Dr. Alistair Dove, director of research and conservation at Georgia Aquarium recounts his recent expedition to St. Helena Island studying the world’s largest fish – whale sharks.A whale shark swims in the waters off St. Helena Island (Photo Credit: Georgia Aquarium)
Approximately 2,500 miles east of Rio de Janeiro and just over 1,200 miles west of the African country of Angola, lies St. Helena Island: one of the most remote inhabited islands in the world. This stark volcanic peak juts up from the vast abyssal plain of the South Atlantic Ocean and covers just 47 square miles of rugged rocky terrain, but is home to a multitude of diverse animal, plant, and marine life. It has even been called the Galapagos of the South Atlantic.
This tiny island is over 6,000 miles away from Atlanta, Georgia, where I and a team of researchers from Georgia Aquarium started our journey to study the world’s biggest fish: the enigmatic whale shark. This species lives throughout the tropical and subtropical waters of the world, but encounters are rare and those places where whale sharks gather reliably have become figurative goldmines of scientific discoveries about this extraordinary filter feeding shark.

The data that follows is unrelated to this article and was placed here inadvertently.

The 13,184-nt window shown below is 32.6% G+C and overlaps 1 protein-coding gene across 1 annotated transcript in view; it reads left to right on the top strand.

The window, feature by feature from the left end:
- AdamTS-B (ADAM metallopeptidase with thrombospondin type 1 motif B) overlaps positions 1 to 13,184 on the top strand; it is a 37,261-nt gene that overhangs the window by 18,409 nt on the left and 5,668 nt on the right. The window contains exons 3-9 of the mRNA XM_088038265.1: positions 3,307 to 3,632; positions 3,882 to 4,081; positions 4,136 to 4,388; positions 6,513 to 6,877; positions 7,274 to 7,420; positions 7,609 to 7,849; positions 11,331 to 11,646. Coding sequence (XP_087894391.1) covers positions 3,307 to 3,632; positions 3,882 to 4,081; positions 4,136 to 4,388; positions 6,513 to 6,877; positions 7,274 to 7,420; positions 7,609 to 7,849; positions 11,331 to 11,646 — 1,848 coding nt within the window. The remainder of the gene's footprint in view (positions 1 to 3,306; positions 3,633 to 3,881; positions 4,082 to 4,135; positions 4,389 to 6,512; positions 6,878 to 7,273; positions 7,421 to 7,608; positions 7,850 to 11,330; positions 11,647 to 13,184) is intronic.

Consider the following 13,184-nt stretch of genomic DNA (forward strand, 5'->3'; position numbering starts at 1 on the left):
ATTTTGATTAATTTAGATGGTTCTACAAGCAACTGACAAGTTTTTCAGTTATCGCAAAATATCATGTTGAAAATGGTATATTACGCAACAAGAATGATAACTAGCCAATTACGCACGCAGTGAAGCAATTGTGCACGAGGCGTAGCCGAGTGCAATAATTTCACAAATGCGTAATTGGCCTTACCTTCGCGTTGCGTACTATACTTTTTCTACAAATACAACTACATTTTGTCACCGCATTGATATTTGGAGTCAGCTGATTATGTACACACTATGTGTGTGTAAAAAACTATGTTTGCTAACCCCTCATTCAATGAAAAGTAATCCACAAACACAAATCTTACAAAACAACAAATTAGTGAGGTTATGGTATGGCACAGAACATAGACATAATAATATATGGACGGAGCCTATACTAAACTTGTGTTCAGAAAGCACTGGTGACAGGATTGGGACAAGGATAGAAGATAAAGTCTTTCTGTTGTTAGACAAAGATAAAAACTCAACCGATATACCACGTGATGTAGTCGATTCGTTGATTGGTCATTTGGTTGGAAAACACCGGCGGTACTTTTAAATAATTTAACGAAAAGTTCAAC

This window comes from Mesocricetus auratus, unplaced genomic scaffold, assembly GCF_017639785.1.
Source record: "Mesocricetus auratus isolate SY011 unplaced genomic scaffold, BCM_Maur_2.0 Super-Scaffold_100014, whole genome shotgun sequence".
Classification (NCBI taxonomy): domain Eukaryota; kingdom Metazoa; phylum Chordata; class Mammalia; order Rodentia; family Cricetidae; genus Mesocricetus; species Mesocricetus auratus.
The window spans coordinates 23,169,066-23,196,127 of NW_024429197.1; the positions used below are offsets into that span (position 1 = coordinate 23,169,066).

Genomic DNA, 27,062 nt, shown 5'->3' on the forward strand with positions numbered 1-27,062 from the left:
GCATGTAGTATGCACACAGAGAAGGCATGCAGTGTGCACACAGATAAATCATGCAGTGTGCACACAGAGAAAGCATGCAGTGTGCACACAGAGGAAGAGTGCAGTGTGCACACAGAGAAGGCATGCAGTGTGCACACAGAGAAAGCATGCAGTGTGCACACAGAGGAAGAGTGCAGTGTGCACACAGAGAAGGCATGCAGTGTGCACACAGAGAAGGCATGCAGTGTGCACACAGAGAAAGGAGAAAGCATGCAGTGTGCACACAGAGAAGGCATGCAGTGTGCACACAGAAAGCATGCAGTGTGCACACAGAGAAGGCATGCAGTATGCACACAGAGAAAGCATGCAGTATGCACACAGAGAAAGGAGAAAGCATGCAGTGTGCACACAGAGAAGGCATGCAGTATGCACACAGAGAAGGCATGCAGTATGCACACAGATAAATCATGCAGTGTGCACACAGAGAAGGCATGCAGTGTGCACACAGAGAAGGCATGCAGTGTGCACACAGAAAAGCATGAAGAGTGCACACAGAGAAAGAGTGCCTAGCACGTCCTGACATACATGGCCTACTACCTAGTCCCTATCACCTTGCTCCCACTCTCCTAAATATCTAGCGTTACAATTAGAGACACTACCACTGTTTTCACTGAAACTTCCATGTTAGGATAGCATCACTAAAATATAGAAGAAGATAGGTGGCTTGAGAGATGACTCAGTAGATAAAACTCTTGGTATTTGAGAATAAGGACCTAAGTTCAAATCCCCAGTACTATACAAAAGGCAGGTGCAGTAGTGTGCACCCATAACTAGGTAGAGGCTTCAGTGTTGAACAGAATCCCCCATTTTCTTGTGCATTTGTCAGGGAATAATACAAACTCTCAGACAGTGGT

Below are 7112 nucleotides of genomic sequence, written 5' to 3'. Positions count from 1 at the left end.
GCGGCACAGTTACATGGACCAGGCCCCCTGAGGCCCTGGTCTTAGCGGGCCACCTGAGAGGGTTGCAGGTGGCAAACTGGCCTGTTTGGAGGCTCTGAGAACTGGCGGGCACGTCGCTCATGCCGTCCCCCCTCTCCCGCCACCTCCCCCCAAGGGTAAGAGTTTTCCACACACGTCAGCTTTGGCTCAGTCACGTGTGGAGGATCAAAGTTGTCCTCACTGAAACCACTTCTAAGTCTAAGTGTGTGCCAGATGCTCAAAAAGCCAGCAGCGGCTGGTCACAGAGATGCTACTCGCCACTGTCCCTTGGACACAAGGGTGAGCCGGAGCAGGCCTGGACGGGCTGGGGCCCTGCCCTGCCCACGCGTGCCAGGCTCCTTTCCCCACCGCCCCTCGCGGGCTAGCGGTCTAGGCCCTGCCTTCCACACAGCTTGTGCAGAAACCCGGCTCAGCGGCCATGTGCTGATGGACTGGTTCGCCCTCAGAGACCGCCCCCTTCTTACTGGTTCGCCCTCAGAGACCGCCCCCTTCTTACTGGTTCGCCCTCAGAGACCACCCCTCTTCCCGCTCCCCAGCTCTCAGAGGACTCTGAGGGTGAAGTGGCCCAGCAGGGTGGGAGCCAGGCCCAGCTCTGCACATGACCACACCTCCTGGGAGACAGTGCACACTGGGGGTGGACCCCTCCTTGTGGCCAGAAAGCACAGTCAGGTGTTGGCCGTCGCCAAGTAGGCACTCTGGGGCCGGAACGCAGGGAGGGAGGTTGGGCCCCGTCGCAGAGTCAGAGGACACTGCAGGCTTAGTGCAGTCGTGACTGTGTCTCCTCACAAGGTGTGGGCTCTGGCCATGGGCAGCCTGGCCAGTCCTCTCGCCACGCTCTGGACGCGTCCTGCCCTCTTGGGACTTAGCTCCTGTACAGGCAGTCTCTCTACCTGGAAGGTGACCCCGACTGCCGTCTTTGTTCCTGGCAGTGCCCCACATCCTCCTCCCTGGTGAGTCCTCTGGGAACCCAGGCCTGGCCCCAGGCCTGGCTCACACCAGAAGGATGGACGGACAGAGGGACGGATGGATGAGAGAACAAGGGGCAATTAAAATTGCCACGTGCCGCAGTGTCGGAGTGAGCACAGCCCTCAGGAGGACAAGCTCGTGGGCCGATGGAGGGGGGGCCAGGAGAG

Just getting to St Helena is a huge challenge; we first flew to Cape Town, South Africa and then boarded the RMS St. Helena, which is the only form of regular transportation to the island and one of the last Royal Mail Ships in operation. We were aboard the St. Helena for five days as she steadfastly steamed to our destination across a seemingly endless plain of seabirds and flying fish. Talk about remote! St Helena is so remote, in fact, that the island was chosen by the English as the location for Napoleon Bonaparte’s exile in 1815. He died there in 1821 and you can still visit his grave today.